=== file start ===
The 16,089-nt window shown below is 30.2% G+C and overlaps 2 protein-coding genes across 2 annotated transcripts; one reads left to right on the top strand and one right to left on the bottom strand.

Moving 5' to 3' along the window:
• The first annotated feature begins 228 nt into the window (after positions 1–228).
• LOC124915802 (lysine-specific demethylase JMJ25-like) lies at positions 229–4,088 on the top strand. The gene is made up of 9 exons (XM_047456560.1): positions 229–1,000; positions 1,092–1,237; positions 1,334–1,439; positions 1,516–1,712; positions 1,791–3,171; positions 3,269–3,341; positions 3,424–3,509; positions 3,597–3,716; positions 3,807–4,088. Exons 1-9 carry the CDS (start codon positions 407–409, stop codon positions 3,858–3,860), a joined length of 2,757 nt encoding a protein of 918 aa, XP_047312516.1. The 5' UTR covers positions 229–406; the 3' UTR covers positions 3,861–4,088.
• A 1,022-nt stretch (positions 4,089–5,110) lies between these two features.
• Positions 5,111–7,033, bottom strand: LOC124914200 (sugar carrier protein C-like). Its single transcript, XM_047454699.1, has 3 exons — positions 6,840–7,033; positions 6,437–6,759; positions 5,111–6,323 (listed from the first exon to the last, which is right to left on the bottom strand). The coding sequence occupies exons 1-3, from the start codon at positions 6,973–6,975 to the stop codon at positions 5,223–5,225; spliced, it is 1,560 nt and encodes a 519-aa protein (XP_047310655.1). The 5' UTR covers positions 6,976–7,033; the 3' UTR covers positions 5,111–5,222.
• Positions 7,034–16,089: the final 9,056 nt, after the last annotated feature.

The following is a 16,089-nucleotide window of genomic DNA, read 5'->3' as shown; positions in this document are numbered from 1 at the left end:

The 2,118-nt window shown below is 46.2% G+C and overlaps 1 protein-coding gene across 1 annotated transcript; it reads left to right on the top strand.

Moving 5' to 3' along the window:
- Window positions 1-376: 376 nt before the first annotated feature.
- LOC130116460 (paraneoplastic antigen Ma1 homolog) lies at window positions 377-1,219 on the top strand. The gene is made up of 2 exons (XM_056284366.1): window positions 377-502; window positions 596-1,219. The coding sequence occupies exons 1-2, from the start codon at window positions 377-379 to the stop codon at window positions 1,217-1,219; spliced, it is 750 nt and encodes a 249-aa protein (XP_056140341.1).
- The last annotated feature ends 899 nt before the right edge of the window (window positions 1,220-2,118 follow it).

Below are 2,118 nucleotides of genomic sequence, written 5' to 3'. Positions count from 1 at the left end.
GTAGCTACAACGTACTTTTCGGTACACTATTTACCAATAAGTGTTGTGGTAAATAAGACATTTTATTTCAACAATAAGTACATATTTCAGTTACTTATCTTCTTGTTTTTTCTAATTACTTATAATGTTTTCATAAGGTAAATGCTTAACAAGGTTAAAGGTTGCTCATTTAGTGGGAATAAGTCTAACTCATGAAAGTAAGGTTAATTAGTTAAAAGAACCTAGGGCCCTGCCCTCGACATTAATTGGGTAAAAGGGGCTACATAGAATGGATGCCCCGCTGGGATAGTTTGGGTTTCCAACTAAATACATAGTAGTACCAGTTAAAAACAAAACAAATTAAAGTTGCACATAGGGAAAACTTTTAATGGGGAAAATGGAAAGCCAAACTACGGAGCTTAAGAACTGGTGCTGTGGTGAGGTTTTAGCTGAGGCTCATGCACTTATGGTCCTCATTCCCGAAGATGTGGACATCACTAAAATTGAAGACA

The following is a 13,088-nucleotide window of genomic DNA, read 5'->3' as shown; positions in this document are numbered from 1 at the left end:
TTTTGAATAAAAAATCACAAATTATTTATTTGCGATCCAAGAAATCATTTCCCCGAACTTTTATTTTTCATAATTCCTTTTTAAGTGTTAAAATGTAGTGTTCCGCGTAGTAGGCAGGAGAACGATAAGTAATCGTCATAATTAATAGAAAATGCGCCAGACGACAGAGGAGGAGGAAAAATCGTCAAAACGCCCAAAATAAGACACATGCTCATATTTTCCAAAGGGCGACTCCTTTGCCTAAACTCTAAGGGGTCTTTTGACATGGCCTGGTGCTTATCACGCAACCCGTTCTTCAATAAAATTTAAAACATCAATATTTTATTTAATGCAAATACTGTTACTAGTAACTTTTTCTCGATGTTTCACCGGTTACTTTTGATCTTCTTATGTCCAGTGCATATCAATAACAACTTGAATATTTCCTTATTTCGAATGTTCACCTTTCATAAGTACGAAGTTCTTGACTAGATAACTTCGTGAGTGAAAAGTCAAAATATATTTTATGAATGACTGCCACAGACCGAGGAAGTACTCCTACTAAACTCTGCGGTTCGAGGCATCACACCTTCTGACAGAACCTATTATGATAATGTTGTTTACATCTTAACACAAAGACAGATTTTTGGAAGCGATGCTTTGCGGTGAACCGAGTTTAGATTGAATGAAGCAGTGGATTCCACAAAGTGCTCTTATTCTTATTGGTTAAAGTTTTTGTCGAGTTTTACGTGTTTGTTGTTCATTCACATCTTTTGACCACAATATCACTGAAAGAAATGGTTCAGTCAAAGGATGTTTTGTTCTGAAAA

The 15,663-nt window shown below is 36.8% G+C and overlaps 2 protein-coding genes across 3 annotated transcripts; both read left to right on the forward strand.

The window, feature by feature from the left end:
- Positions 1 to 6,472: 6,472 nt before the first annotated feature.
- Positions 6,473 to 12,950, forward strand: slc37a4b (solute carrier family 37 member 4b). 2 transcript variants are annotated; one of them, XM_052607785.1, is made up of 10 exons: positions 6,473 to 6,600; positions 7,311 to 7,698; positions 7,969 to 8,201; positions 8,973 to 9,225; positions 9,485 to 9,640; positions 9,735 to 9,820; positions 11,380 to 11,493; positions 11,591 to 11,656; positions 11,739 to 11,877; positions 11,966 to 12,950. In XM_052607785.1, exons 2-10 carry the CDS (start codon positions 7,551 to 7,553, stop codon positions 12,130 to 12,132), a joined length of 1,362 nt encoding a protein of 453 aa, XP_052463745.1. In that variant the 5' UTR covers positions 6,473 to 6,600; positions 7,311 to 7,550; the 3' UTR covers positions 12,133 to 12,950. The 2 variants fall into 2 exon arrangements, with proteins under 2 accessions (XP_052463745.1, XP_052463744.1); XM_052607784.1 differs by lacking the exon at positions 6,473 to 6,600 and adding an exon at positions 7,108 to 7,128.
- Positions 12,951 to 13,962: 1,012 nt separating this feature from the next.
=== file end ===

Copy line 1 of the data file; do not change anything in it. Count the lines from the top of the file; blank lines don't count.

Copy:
The 16,089-nt window shown below is 30.2% G+C and overlaps 2 protein-coding genes across 2 annotated transcripts; one reads left to right on the top strand and one right to left on the bottom strand.